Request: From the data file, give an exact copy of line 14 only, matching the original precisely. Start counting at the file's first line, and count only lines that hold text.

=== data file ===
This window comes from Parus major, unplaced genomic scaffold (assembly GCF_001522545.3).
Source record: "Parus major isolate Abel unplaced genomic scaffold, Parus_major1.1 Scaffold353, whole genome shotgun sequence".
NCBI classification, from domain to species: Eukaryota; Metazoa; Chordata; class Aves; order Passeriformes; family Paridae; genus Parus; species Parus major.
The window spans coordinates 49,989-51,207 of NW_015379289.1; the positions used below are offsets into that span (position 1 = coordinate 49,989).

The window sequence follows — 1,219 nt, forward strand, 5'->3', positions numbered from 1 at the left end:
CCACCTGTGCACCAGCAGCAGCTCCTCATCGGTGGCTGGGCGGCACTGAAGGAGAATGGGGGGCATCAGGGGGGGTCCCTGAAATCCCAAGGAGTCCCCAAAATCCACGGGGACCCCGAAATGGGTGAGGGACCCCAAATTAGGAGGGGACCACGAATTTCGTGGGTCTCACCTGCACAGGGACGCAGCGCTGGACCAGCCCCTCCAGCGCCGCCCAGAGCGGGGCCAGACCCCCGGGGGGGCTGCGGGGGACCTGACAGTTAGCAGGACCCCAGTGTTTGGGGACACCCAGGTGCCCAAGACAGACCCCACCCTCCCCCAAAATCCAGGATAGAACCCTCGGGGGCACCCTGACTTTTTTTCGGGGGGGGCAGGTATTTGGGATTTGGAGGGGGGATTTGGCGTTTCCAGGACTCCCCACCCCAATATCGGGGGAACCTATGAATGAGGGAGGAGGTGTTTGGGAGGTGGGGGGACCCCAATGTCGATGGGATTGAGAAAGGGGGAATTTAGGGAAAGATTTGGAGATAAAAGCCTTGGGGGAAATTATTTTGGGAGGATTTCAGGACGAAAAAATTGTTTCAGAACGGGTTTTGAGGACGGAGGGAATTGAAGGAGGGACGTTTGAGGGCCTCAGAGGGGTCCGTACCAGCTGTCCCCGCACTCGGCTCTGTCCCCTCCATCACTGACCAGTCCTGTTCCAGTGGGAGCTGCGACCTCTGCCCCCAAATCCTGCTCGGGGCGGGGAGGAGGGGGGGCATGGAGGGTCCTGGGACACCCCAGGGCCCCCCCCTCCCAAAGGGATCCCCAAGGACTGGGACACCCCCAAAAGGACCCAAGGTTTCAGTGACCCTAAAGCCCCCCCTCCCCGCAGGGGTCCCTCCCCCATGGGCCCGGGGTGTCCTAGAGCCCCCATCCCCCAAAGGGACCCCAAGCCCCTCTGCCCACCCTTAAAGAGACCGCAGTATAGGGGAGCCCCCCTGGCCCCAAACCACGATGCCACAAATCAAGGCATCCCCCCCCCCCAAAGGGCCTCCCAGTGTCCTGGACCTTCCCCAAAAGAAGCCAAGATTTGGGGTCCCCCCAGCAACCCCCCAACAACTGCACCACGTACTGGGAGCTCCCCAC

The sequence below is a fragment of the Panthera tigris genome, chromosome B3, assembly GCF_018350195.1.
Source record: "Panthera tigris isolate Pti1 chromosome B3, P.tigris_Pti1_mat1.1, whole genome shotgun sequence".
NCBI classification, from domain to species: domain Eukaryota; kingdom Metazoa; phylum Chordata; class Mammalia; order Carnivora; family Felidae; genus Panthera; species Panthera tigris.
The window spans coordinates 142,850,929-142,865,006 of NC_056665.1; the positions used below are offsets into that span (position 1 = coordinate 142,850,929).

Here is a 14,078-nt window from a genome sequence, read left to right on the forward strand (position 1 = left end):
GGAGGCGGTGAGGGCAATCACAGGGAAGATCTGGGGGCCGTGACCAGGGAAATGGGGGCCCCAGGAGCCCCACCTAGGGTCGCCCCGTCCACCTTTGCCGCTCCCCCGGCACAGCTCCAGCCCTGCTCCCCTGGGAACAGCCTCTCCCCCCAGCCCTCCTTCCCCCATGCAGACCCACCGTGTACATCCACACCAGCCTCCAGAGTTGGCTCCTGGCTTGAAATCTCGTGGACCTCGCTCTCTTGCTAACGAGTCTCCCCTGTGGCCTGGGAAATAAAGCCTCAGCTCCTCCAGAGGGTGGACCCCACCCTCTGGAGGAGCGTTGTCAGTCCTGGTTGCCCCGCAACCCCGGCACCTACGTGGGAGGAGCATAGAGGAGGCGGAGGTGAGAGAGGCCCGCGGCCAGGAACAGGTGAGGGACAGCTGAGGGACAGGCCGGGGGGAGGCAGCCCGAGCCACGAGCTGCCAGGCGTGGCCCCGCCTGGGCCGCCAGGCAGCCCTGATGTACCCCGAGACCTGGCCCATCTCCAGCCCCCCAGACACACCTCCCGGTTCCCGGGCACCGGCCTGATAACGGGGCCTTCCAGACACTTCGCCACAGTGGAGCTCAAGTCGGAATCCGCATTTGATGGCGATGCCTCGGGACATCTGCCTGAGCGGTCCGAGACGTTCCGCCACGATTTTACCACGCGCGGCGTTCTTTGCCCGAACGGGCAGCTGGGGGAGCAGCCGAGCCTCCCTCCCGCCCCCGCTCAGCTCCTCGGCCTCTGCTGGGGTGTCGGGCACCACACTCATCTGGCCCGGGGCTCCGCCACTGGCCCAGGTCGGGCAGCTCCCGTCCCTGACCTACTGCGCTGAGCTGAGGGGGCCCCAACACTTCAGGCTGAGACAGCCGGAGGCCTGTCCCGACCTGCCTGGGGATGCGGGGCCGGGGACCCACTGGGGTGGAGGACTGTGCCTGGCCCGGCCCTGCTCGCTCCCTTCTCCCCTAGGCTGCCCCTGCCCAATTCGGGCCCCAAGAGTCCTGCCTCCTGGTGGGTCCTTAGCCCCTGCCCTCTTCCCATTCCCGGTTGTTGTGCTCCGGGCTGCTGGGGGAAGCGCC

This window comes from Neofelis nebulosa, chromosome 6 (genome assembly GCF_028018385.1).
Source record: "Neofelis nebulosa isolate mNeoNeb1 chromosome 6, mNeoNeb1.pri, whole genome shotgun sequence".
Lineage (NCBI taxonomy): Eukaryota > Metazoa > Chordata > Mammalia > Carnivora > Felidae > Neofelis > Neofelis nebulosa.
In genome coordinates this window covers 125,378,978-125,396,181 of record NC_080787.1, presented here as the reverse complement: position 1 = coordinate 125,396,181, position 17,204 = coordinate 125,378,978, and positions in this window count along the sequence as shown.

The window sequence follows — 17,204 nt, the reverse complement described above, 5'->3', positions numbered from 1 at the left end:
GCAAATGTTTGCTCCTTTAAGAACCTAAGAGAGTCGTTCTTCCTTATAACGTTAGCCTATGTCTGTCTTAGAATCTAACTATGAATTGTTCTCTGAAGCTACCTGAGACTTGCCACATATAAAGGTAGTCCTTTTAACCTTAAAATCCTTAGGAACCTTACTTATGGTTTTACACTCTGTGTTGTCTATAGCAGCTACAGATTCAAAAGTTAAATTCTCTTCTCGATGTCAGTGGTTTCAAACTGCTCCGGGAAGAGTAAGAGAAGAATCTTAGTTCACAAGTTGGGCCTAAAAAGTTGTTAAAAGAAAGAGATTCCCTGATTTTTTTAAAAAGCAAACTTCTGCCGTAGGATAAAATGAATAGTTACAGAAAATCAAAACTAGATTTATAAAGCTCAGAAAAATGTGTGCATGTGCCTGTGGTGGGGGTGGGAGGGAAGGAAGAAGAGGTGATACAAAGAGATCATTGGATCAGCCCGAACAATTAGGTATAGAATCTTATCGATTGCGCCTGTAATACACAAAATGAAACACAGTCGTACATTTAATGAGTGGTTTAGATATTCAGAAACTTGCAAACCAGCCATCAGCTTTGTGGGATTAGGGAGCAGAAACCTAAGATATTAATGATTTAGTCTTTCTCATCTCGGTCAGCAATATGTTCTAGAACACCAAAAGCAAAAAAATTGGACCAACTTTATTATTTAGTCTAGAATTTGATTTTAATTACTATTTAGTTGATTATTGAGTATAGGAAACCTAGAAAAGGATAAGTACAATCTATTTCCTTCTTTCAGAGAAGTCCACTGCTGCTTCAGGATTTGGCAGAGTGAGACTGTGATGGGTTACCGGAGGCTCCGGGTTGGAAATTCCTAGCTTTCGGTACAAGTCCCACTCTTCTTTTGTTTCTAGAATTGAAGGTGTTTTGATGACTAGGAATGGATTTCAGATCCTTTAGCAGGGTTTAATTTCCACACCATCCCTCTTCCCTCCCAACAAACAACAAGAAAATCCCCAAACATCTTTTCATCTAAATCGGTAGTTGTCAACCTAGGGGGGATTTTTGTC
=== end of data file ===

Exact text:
Source record: "Neofelis nebulosa isolate mNeoNeb1 chromosome 6, mNeoNeb1.pri, whole genome shotgun sequence".